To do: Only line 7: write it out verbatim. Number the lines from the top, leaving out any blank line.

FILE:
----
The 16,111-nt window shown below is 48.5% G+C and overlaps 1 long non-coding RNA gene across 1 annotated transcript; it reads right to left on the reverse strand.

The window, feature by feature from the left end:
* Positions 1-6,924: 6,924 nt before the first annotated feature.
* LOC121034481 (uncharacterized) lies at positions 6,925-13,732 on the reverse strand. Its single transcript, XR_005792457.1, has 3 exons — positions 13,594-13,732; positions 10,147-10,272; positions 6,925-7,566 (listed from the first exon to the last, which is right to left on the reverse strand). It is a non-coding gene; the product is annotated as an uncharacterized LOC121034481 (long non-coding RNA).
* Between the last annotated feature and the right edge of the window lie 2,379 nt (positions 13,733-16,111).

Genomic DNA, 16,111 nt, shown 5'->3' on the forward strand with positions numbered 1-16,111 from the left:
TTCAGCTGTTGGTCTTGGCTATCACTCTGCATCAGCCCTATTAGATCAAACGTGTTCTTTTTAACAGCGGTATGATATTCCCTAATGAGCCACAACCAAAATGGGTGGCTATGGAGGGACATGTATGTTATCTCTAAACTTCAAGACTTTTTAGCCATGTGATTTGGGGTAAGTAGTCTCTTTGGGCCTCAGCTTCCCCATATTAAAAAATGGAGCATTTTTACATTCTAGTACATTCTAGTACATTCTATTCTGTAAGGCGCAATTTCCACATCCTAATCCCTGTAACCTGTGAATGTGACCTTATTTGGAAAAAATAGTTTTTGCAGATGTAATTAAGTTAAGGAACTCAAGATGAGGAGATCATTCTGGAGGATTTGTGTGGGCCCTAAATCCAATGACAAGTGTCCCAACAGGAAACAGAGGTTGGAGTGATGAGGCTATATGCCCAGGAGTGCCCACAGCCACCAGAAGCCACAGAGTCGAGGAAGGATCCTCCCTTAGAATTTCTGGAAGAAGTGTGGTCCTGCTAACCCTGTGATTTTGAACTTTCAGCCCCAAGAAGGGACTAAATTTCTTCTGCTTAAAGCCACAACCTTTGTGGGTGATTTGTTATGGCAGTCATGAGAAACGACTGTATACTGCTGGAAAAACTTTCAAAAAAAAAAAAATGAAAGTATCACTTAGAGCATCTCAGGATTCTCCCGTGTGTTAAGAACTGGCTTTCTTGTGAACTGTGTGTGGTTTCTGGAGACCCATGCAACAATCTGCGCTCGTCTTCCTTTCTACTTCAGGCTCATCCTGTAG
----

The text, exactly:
TTCAGCTGTTGGTCTTGGCTATCACTCTGCATCAGCCCTATTAGATCAAACGTGTTCTTTTTAACAGCGGTATGATATTCCCTAATGAGCCACAACCAAAATGGGTGGCTATGGAGGGACATGTATGTTATCTCTAAACTTCAAGACTTTTTAGCCATGTGATTTGGGGTAAGTAGTCTCTTTGGGCCTCAGCTTCCCCATATTAAAAAATGGAGCATTTTTACATTCTAGTACATTCTAGTACATTCTATTCTGTAAGGCGCAATTTCCACATCCTAATCCCTGTAACCTGTGAATGTGACCTTATTTGGAAAAAATAGTTTTTGCAGATGTAATTAAGTTAAGGAACTCAAGATGAGGAGATCATTCTGGAGGATTTGTGTGGGCCCTAAATCCAATGACAAGTGTCCCAACAGGAAACAGAGGTTGGAGTGATGAGGCTATATGCCCAGGAGTGCCCACAGCCACCAGAAGCCACAGAGTCGAGGAAGGATCCTCCCTTAGAATTTCTGGAAGAAGTGTGGTCCTGCTAACCCTGTGATTTTGAACTTTCAGCCCCAAGAAGGGACTAAATTTCTTCTGCTTAAAGCCACAACCTTTGTGGGTGATTTGTTATGGCAGTCATGAGAAACGACTGTATACTGCTGGAAAAACTTTCAAAAAAAAAAAAATGAAAGTATCACTTAGAGCATCTCAGGATTCTCCCGTGTGTTAAGAACTGGCTTTCTTGTGAACTGTGTGTGGTTTCTGGAGACCCATGCAACAATCTGCGCTCGTCTTCCTTTCTACTTCAGGCTCATCCTGTAG